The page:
I should add that these events in Brazil, a pivotal country in the region, takes place at the same time that in Argentina a right of center party, with members with ties to the last dictatorship, that has promised to stop investigations into human rights abuses, won narrowly an election. That, in Venezuela, political maneuverings to shorten the mandate of Maduro are in place, while in Bolivia, Evo has lost the chance for re-election.

In the middle of the retreat of the left in Latin America, Obama will basically go down to Argentina and Cuba to cheer about the rightwing turn in the region (note that the Post is wrong, this is not a swing to the center; these are radical right-wingers; on the policies pursued by the Argentine government go here; note that the main beneficiary of the agreement with the Vultures is Paul Singer, a backer of Marco Rubio). And the president that once said he wanted to revise NAFTA, will push for free trade with Argentina. If one adds the defense of Kissinger in one of the debates by Hillary Clinton (note that Bernie not only defended Cuba, but also cited the coup against Allende as an American mistake, part of the infamous Monroe Doctrine that he criticized), and her own ambiguous history with free trade, one cannot but be concerned about the American influence in Latin American affairs, even if Democrats remain in power. The continent, like Brazil, is not for beginners.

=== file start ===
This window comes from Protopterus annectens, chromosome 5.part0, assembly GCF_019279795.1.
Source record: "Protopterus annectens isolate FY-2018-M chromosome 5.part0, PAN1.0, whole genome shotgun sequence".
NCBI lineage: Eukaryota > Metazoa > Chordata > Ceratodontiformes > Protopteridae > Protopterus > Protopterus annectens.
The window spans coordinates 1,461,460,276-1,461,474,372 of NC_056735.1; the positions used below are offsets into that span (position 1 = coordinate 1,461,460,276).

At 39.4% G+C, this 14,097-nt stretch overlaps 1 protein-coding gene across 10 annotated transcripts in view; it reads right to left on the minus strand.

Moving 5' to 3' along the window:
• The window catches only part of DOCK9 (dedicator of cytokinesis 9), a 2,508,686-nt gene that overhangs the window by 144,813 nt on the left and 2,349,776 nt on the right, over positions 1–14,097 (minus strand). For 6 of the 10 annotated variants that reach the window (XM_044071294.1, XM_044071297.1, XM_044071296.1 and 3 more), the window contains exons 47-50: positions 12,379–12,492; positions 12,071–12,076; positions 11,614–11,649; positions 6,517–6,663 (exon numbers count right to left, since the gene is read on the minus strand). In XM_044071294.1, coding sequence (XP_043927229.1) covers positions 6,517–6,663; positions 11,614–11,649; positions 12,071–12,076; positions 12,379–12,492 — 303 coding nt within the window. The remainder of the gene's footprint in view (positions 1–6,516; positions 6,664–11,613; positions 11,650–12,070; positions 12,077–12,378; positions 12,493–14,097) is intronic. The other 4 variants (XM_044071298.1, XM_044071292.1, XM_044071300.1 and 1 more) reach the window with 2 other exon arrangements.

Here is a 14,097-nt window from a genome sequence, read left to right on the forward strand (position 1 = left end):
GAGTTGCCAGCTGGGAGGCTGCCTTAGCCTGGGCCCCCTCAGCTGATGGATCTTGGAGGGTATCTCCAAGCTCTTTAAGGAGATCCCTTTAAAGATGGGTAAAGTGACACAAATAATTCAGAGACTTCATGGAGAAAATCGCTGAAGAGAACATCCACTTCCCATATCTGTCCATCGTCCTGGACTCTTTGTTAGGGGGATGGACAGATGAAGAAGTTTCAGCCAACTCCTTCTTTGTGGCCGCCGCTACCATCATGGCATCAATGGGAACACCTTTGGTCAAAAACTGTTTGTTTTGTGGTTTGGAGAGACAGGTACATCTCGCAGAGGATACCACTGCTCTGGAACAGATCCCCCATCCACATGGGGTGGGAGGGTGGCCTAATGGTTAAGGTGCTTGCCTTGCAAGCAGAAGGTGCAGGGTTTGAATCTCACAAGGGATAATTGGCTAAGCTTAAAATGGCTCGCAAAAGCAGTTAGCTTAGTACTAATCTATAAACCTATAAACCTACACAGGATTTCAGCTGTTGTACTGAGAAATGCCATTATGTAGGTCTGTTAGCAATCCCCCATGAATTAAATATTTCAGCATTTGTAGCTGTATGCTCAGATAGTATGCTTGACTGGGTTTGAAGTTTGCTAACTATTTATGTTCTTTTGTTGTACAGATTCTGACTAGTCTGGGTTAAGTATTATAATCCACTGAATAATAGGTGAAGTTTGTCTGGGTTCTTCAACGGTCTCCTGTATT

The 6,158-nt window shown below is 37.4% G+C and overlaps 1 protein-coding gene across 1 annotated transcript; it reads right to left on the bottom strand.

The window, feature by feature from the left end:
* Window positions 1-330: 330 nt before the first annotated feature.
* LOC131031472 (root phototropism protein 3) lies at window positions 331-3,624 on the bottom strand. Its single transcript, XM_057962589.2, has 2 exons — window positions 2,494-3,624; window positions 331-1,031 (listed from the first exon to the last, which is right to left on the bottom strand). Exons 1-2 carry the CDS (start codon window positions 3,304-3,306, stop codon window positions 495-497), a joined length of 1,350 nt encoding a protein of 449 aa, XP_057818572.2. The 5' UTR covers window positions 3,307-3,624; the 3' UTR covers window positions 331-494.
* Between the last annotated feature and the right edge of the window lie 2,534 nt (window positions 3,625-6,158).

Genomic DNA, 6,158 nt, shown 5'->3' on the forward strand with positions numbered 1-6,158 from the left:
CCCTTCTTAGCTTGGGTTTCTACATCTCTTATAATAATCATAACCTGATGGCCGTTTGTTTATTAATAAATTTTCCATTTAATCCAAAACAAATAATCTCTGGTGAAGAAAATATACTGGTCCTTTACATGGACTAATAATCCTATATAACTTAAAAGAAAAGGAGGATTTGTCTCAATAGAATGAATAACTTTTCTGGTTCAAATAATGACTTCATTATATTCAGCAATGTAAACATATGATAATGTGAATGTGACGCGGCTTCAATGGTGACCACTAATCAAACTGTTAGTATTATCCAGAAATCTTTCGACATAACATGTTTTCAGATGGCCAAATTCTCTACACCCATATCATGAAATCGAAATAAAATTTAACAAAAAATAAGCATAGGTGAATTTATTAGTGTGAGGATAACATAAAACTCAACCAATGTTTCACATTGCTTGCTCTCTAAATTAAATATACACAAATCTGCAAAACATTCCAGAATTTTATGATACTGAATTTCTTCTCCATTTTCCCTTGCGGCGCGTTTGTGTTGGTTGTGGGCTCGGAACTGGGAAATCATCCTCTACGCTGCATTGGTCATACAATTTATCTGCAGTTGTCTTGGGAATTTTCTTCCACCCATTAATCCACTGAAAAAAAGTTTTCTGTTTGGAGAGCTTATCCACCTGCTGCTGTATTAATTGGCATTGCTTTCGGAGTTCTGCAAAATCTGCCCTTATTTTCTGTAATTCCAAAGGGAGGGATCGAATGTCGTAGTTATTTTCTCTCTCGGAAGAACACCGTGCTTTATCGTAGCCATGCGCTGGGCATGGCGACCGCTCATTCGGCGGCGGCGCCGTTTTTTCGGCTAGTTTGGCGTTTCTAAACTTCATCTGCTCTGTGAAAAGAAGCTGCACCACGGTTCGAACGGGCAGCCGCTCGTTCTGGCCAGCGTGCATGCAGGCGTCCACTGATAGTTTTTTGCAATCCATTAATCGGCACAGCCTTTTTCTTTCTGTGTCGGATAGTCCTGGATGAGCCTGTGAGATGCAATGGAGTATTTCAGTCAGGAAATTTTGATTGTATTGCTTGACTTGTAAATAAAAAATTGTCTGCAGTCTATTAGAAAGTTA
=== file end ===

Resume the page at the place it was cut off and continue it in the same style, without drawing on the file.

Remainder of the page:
* Note that most measures of corruption are related to subjective surveys, not objective measures. Also, the fact that more people, including some wealthy contractors and many politicians have been jailed, may indicate a healthy reduction of impunity rather than more corruption.

Thursday, March 17, 2016

Fed holds on the interest rate hike, for now

From the Federal Reserve Board press release:
"The Committee currently expects that, with gradual adjustments in the stance of monetary policy, economic activity will expand at a moderate pace and labor market indicators will continue to strengthen. However, global economic and financial developments continue to pose risks. Inflation is expected to remain low in the near term, in part because of earlier declines in energy prices, but to rise to 2 percent over the medium term as the transitory effects of declines in energy and import prices dissipate and the labor market strengthens further."
For that reason:
"The Committee decided to maintain the target range for the federal funds rate at 1/4 to 1/2 percent. The stance of monetary policy remains accommodative, thereby supporting further improvement in labor market conditions and a return to 2 percent inflation."
There was one dissenting vote, Esther George the president of the Federal Reserve Bank of Kansas City, who wanted to hike the rate to 0.75%.

Although they cite the international situation as the cause for caution, my hunch is that the slow recovery also played a role. And the doubts about the idea that we are below the natural rate with unemployment at 4.9% must be at the center of Yellen's decision.

Wednesday, March 16, 2016

Free trade and Portuguese decline

Last weekend, as a result of Brad DeLong's post on free trade, we had a brief Twitter exchange. He had suggested that the Heckscher-Ohlin (HO) model* implies gains from trade associated to comparative advantage. He went further and suggested, after I implied that the Methuen Treaty between England and Portugal had not been favorable to the latter, that Portugal had indeed benefited greatly from free trade.